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 Post subject: Re: Free Weights, Sets and Repetitions
PostPosted: Tue Dec 06, 2011 7:26 pm 
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Manatee
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Location: Virginia
I don't believe you.
The body just wouldn't try to adapt to something it wasn't perceiving as a limit.

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 Post subject: Re: Free Weights, Sets and Repetitions
PostPosted: Wed Dec 07, 2011 12:24 am 
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Finch
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Joined: Wed Nov 30, 2011 9:17 am
Posts: 9
That fine, but I would do a little research on the matter before you shut it out of your mind. I'm not stating an opinion or something that I've found works for me, it's something that is taught from an A.S. to Doctoral level at any school in the country that offers exercise physiology....Think about your reps.....3 sets of 8.....why 8? why not 6...5....12535353? And why 3 sets? why not 10 sets? 100? 2? If anything by not going to failure your setting your bodies limit before you've even started your lift. By going to failure you recruit all of the possible motor units in the required energy system. You've temporarily pushed your body to the limit, recruiting type 2a and 2b fibers. I'm not saying any workout is wrong, just not the most efficient way. If you have any more questions about the topic please feel free to ask I love discussing this.


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 Post subject: Re: Free Weights, Sets and Repetitions
PostPosted: Wed Dec 07, 2011 12:40 am 
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Finch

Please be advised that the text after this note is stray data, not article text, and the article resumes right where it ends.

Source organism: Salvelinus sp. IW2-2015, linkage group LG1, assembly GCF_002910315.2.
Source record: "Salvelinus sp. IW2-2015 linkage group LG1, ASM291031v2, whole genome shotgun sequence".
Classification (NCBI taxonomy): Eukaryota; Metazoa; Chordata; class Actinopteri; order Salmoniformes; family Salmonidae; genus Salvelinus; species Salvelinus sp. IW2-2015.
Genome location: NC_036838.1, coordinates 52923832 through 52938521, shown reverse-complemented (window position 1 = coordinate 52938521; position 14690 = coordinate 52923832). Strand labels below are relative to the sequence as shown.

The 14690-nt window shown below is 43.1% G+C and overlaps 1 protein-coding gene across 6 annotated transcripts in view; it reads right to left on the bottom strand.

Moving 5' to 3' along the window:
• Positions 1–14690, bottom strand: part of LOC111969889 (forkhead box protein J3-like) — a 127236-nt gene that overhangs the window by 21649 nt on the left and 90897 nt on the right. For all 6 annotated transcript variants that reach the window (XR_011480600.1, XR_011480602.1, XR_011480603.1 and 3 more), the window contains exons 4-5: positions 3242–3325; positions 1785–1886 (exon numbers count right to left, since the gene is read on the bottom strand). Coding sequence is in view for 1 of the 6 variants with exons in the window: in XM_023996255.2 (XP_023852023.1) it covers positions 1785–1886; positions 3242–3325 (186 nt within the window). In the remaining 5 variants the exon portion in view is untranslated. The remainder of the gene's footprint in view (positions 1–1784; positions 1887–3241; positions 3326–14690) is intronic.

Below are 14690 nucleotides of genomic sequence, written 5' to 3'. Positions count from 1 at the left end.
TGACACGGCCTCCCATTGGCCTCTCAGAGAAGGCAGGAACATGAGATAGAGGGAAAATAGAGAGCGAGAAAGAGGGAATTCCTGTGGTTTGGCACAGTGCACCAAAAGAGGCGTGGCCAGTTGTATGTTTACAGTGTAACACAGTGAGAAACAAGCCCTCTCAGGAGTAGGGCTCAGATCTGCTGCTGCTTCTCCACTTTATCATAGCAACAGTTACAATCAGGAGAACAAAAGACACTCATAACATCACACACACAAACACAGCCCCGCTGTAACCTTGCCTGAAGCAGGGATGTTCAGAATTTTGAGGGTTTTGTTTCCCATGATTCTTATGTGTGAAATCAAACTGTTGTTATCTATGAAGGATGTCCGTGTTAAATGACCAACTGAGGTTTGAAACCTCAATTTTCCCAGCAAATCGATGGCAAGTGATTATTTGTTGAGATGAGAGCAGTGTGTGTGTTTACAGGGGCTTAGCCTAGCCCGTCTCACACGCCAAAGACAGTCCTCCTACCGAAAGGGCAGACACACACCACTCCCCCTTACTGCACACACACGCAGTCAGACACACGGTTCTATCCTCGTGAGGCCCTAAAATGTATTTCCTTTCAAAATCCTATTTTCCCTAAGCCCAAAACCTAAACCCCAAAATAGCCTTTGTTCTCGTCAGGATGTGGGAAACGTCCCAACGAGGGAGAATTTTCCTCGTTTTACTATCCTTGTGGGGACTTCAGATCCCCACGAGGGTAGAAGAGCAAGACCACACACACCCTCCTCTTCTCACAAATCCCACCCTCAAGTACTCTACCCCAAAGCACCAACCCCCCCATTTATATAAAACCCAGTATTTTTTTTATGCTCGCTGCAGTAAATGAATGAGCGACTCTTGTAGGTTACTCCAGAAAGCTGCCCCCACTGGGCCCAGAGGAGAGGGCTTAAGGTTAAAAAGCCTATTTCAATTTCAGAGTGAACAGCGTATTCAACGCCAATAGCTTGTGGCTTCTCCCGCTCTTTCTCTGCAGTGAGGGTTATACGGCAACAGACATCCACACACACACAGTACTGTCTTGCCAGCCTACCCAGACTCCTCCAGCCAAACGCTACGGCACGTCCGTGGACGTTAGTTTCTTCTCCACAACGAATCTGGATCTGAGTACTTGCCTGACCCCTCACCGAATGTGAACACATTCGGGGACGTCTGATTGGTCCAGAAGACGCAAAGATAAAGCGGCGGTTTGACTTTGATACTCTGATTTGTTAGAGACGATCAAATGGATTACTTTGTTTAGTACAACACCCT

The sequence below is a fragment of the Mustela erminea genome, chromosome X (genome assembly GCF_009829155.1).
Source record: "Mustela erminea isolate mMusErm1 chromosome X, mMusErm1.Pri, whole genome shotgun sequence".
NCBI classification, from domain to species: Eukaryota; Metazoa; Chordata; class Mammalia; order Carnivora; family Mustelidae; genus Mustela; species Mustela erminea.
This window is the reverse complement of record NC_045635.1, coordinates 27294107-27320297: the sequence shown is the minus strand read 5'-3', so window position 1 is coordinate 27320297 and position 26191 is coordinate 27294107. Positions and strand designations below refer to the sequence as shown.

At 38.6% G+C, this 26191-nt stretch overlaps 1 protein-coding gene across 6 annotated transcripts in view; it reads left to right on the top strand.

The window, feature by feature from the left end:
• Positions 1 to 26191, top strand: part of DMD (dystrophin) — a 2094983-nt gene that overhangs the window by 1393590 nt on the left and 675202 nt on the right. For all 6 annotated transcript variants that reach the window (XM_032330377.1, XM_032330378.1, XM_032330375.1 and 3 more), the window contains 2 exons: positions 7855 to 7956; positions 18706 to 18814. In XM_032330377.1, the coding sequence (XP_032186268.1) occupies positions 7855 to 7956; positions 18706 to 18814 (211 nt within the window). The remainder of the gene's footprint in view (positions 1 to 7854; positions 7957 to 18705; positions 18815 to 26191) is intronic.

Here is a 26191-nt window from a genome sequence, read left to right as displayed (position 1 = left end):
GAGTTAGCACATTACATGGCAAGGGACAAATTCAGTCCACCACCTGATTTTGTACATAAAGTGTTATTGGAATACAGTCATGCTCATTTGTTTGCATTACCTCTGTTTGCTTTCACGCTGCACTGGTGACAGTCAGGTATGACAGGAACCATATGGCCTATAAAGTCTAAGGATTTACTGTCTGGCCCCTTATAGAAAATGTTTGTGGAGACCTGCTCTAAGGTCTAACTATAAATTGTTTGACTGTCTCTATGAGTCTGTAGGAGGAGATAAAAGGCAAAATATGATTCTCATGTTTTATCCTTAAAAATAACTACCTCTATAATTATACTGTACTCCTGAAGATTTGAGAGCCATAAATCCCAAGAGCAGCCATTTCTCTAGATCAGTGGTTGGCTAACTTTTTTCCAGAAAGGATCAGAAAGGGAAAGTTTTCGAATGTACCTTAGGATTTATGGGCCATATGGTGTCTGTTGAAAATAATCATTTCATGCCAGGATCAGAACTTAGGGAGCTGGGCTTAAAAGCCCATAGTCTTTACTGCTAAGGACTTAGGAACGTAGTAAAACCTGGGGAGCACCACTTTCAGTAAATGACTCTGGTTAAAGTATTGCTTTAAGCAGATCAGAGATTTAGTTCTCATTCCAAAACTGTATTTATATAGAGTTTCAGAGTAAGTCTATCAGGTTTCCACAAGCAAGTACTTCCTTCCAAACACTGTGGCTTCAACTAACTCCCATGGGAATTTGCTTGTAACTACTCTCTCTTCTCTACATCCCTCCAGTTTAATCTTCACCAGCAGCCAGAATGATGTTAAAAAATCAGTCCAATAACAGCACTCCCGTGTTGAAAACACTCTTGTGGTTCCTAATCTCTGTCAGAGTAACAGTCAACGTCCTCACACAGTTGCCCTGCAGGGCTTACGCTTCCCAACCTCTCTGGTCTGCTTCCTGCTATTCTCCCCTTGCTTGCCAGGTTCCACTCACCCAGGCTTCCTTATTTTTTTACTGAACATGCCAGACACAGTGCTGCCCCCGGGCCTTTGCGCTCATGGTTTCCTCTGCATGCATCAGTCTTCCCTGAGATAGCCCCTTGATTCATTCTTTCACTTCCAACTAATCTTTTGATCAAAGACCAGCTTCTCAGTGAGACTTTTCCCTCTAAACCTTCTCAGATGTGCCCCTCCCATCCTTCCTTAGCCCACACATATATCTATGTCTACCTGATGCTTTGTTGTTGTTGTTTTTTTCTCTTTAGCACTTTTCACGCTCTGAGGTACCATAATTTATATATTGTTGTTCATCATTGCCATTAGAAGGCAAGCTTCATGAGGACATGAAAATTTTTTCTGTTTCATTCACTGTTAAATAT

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It is not known what level of intensity is required to achieve maximal increases in muscular size and strength. Muscular fatigue or volitional fatigue may not be prerequisite for recruitment of all motor units and that would assume that maximal recruitment of motor units is required for optimal increases in strength.
Volitional fatigue denotes a conscious, deliberate decision to terminate an exercise.
Muscular fatigue implies failure to complete the concentric phase of the repetition despite a maximal effort not terminated by volition.


Generally, training programs of 2 days/week have been shown to provide the same increases in muscular strength as compared to 3 days/week (Carroll et al., 1998).
However, some studies have shown that 3 days/week training is superior for strength development compared to 1 day/week and 2 days/week, but the effect size is often small (80% of the derived strength benefits can be obtained with 2 days/week compared to 3 days/week) (Braith et al., 1989). Studies done on some muscle groups(lumbar extensors, cervical extensors and rotators) show that training one, two, or three times per week are equally effective.
The benefits derived from participation in strength training appears to be maintained with a training frequency of 1 day/week. Thus, having practical implications for those individuals on minimal time schedules or athletes desiring to maintain strength during the in-season.
The more is better principal does not apply to many aspects of the strength training realm (sets, frequency). Benefits can be derived from strength training by exercising 2-3x/week. Additional training beyond this threshold range does not provide additional effects for development of muscular strength (Rozier & Schafer, 1981).
In addition, evidence provided by MacDougall et al. (1995) suggests that the rate of protein synthesis after resistance training peaks at approximately 24 hours and returns to baseline by 36 hours post training. Therefore, adequate rest (perhaps up to 48 hours) between training sessions may be necessary for optimal muscle growth (hypertrophy) to occur during prolonged training (greater than 6 weeks; after neurological adaptations).
However, the effect of performing resistance training on different groups of muscles each session (split training) compared to whole body training in which greater than 24 hours recovery between sessions is provided, has yet to be determined.


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